I had read “A Room of One’s Own” recently, but this was my first Woolf novel in a long time, and eye-opening. Some of the same questions that drive “A Room of One’s Own”—the assumed socially inferior relation of men to women resulting in limited access to education, the female “helpmeet” role in marriage, and reduced personal freedom—show up here. The characters discuss friendship, love, marriage, and wonder about how happy others are. There is an open question of whether it is possible for a man and a woman to understand each other, and even how far it is possible for members of the same sex to meaningfully connect. Each of the characters seems to be inarticulately searching for a way to bridge a divide, mostly without success. One of the most interesting of these is Terence Hewet’s meditation on the gap between love and marriage: he is sure that he is in love with Rachel Vinacre, but not sure he wants to marry her.
It would take someone more familiar with Woolf to analyze her perspective on these big questions about longing for intimacy—the characters in the book seem to take running starts and present different angle each time. My sense, watching them, is that, whether in friendship or love, human beings have a strong impulse to secure and possess the companionship of this or that person—so as to be understood? To not face life alone? Simply for the pleasure of being around someone who brings out the best in us? But I think the intensity of love, to be in the other’s presence, to obtain confirmation one is loved in return, is proportional to one’s drive to capture and hold, which in turn can probably be traced back to deeper beliefs and fears about life and oneself. Once the other is “secure” however (mutual expressions of affection exchanged or a more binding engagement created), the drive lets up, and then one is left to contemplate the necessarily imperfect human being, friend or spouse, to whom one has bound oneself.
One of the things I found most interesting about Voyage Out is what I feel sure is a silent conversation with E.M. Forrester’s Room with a View published in 1908. Both novels focus on the English abroad, where they form tiny enclaves in which their manners and rules seem arbitrary and bizarre against the native backdrop. There is also the sense in both books, I think, that travel changes people, particularly the young and receptive. There are many parallels between Woolf’s Rachel and Forrester’s Lucy Honeychurch—the impressionable ingénues whose education is unfinished until they fall in love. There are even a parallel “kiss scenes” which set both heroines spinning off on new trajectories, but in Forrester, this is positive and life-affirming, and in Woolf, the event is disconcerting, destabilizing, even disgusting. As a woman, Woolf has a much more ambiguous view of love and marriage in her society, which was both in some sense the fulfillment and the end of a woman’s individual life. There is a brilliant passage in which Woolf says of a newly engaged couple:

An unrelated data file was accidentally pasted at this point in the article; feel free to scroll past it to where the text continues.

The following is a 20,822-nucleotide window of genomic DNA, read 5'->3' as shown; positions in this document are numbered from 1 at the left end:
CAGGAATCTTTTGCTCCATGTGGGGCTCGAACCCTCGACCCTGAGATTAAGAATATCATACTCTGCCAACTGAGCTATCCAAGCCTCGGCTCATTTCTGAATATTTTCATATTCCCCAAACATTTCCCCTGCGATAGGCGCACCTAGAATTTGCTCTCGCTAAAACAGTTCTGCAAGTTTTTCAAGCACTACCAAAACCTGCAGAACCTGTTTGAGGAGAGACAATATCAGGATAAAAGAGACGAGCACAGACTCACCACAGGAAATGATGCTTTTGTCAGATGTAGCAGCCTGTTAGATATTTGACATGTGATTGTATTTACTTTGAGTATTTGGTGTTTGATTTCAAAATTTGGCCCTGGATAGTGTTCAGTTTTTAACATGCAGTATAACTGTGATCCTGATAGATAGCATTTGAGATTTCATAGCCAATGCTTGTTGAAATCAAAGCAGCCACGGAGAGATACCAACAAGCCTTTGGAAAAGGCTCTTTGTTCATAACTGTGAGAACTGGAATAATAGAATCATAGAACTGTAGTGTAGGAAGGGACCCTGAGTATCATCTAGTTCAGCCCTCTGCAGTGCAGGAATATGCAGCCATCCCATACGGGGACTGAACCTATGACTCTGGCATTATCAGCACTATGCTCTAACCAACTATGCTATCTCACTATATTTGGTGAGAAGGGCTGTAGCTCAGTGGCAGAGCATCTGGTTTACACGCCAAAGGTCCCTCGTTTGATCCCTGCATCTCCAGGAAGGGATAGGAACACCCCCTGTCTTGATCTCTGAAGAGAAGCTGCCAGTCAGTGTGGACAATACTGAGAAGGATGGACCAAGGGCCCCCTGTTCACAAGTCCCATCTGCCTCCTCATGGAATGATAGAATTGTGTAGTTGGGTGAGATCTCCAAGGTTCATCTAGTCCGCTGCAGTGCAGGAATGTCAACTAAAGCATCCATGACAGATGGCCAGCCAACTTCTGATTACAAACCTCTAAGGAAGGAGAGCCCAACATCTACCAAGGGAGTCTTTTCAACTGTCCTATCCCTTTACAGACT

“From this they went on to compare their more serious tastes, or rather Susan ascertained what Arthur cared about, and professed herself very fond of the same thing.”
I still like Forrester better—there is a sweetness about Lucy entirely lacking in the character of Rachel, who I found self-centered, jaded, and capricious. Incapable, really, of taking a genuine interest in others around her because she is so absorbed by her own impatient, intensely moody reflections. As a whole, I found Voyage Out ungainly: a set of characters is introduced on board ship, only to be replaced by a larger set of characters once they settle in South America, and the perspective hops so many times that it is difficult for me to say what or even whom the novel is about, although life is like that too. I have to give Woolf tremendous credit for mentally inhabiting so many different perspectives. She has a remarkable gift for language and description—I found myself many time thinking of the disturbing vibrancy of a Van Gogh landscape—and I appreciate the multiple perspectives and focus on subjective experience. There is a passage at the end in which Rachel is feverish which in its sensitivity to inner experience is easily comparable to Proust:
“…Rachel woke to find herself in the midst of one of those interminable nights which do not end at twelve, but go on into the double figures—thirteen, fourteen, and so on until they reach the twenties, and then the thirties, and then the forties.”
I’m still not sure how to read the relationship between Hewet and Rachel, which must be central to the book. There are sections, particularly as they wander through the Amazonian rain forest and profess their love that reminded me of Wagner’s Tristan & Iseult: an almost choking surfeit of passion, a fantastical merging of identities. The rest of “Voyage Out” was so hard-headed about marriage and the possibility of lasting happiness in human relationships that I didn’t know if this was meant to be read from a distance by the reader, watching two characters naïvely swim about in their own projected dreams, or whether this really was Woolf’s own version of a really happy couple in love, if only they can keep hold of it. The book was published in 1915, and Woolf was married in 1912, which left me wondering about how her experience of love and marriage was worked into the novel.